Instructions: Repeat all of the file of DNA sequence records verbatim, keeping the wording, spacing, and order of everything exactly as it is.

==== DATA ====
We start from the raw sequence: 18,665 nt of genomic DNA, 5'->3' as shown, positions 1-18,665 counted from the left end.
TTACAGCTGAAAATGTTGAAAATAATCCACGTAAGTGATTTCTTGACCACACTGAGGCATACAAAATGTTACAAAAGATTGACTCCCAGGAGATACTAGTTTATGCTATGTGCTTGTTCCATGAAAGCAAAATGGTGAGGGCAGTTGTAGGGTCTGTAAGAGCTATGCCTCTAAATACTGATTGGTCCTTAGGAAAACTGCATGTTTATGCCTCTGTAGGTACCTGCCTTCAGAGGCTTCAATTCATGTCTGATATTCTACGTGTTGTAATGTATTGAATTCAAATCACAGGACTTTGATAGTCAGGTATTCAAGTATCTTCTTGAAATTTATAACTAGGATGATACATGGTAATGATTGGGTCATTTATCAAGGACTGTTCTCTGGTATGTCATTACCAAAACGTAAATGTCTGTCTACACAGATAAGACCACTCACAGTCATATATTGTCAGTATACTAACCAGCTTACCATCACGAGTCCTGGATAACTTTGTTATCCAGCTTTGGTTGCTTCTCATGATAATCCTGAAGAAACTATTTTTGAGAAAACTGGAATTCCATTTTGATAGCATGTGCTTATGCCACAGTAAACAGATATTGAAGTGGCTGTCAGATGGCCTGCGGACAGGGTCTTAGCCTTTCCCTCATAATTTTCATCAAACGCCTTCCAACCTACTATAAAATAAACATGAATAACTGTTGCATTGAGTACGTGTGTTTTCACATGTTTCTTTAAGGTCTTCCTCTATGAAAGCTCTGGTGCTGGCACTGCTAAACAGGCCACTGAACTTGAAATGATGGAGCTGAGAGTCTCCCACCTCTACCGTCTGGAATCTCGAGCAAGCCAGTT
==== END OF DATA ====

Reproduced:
We start from the raw sequence: 18,665 nt of genomic DNA, 5'->3' as shown, positions 1-18,665 counted from the left end.
TTACAGCTGAAAATGTTGAAAATAATCCACGTAAGTGATTTCTTGACCACACTGAGGCATACAAAATGTTACAAAAGATTGACTCCCAGGAGATACTAGTTTATGCTATGTGCTTGTTCCATGAAAGCAAAATGGTGAGGGCAGTTGTAGGGTCTGTAAGAGCTATGCCTCTAAATACTGATTGGTCCTTAGGAAAACTGCATGTTTATGCCTCTGTAGGTACCTGCCTTCAGAGGCTTCAATTCATGTCTGATATTCTACGTGTTGTAATGTATTGAATTCAAATCACAGGACTTTGATAGTCAGGTATTCAAGTATCTTCTTGAAATTTATAACTAGGATGATACATGGTAATGATTGGGTCATTTATCAAGGACTGTTCTCTGGTATGTCATTACCAAAACGTAAATGTCTGTCTACACAGATAAGACCACTCACAGTCATATATTGTCAGTATACTAACCAGCTTACCATCACGAGTCCTGGATAACTTTGTTATCCAGCTTTGGTTGCTTCTCATGATAATCCTGAAGAAACTATTTTTGAGAAAACTGGAATTCCATTTTGATAGCATGTGCTTATGCCACAGTAAACAGATATTGAAGTGGCTGTCAGATGGCCTGCGGACAGGGTCTTAGCCTTTCCCTCATAATTTTCATCAAACGCCTTCCAACCTACTATAAAATAAACATGAATAACTGTTGCATTGAGTACGTGTGTTTTCACATGTTTCTTTAAGGTCTTCCTCTATGAAAGCTCTGGTGCTGGCACTGCTAAACAGGCCACTGAACTTGAAATGATGGAGCTGAGAGTCTCCCACCTCTACCGTCTGGAATCTCGAGCAAGCCAGTT